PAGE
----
“Today we can see the first glimpses of our workspace,” Bruce Banerdt, the mission’s principal investigator, said in a statement. “By early next week, we’ll be imaging it in finer detail and creating a full mosaic.” A camera situated on the arm’s elbow will take some of the photos while another camera underneath InSight’s deck will take some as well.
One step at a time…
Now that I’ve got my arm out, I can start making a detailed 3D map of my workspace, the area right in front of me where I’ll place my instruments. Here’s more on what I’ve been doing, and what’s yet to come: https://t.co/77p0aLNgfj pic.twitter.com/MPu8jCTAuq
— NASAInSight (@NASAInSight) December 7, 2018
InSight carries three main instruments, which will be used to study our planetary neighbor. A seismometer will record marsquakes, a heat flow probe will measure how much heat is flowing out of Mars’ interior and antennas will track the wobble of Mars’ North Pole. Altogether, they’ll be used to study how rocky planets in our solar system formed and evolved over time.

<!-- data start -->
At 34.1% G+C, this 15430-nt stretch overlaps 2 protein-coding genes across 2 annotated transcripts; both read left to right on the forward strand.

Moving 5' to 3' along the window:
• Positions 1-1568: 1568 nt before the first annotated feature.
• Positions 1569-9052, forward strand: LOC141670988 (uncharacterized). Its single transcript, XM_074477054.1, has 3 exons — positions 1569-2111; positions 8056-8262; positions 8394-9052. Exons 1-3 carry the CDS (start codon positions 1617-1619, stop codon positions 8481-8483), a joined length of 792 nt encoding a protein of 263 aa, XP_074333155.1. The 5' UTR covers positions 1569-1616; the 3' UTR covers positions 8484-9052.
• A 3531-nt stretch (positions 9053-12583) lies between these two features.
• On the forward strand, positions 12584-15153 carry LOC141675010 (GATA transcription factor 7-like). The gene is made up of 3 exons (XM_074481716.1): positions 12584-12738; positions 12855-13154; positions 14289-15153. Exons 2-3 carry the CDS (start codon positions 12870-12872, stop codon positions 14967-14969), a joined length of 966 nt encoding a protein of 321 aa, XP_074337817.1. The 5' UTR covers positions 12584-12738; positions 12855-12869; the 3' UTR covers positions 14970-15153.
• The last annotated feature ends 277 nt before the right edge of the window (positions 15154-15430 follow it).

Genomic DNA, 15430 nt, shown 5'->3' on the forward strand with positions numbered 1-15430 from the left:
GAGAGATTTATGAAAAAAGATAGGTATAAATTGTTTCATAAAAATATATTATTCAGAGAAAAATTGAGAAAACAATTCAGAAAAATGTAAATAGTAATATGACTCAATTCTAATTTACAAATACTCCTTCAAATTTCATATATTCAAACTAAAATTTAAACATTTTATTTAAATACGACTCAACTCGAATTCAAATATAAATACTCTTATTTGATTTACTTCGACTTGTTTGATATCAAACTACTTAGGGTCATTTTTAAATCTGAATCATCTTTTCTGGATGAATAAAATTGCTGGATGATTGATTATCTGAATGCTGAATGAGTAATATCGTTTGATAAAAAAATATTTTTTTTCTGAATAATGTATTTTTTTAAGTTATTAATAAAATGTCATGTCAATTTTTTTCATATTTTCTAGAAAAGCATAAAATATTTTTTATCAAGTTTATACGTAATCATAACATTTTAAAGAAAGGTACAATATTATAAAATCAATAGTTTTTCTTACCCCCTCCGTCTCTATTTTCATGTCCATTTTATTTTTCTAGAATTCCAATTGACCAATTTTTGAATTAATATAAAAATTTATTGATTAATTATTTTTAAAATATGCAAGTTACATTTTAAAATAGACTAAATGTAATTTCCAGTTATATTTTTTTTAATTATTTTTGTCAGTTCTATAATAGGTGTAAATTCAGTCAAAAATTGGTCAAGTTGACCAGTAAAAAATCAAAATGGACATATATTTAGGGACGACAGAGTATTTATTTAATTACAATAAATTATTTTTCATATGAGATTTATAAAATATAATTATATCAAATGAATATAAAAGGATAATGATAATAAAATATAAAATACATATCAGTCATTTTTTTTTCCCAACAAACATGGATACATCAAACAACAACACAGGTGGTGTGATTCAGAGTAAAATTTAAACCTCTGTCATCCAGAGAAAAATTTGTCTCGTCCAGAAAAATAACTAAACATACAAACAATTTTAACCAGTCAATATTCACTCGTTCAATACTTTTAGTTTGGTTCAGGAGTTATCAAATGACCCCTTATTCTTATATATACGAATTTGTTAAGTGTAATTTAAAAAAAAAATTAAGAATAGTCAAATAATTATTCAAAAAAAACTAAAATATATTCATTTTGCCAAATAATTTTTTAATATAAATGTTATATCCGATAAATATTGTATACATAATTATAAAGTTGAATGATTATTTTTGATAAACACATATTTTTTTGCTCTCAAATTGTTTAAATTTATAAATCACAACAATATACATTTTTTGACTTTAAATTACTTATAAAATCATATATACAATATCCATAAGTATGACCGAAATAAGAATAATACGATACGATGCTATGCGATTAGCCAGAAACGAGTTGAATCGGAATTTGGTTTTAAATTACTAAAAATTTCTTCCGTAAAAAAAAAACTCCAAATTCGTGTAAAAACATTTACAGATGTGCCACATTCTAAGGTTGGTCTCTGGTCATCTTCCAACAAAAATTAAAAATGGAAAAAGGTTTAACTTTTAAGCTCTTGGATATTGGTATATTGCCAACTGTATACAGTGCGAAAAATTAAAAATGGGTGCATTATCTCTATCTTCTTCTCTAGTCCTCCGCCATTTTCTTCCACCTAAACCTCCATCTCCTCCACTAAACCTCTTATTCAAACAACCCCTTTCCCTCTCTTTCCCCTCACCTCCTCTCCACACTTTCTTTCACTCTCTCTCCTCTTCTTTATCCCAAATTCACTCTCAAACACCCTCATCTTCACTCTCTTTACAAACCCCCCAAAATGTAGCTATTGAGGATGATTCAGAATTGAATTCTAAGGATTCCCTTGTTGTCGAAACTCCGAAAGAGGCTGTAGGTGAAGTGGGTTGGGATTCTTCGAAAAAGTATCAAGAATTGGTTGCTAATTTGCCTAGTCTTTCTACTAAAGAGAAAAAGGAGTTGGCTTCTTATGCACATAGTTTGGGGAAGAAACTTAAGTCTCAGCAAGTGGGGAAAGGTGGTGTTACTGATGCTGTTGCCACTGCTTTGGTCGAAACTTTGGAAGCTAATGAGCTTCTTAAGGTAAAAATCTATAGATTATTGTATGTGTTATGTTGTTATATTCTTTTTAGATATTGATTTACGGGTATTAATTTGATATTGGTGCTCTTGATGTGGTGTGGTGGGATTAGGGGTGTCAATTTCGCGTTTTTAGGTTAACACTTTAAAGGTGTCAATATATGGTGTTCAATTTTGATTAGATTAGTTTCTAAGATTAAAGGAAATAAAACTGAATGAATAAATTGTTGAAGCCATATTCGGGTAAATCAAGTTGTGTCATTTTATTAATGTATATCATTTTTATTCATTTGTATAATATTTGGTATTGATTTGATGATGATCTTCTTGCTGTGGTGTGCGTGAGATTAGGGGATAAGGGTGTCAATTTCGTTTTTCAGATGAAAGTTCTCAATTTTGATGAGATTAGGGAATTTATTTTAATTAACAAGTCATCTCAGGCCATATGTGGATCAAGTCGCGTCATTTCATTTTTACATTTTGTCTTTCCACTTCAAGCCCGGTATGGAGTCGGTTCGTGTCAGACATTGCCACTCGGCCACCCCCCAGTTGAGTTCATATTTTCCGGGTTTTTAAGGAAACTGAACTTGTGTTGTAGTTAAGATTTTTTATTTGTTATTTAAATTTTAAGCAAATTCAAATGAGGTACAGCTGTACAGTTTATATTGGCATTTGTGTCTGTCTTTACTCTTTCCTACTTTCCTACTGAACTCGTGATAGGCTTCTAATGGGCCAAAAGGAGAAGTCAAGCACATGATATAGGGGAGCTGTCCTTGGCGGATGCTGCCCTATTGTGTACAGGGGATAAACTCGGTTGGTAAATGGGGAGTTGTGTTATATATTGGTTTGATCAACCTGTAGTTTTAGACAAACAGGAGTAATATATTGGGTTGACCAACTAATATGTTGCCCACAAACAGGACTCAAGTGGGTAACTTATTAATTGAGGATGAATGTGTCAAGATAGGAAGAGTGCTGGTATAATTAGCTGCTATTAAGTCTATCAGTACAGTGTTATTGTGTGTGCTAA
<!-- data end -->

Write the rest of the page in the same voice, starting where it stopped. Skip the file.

Because the instrument placement is so important, it could take up to three months for them to be completely situated and calibrated. But InSight is sure to provide us with plenty of images until then. Above, you can see images taken from the camera on the lander’s robotic arm showing InSight’s instruments as well as the soil surrounding the lander. You can also keep track of InSight’s raw images here.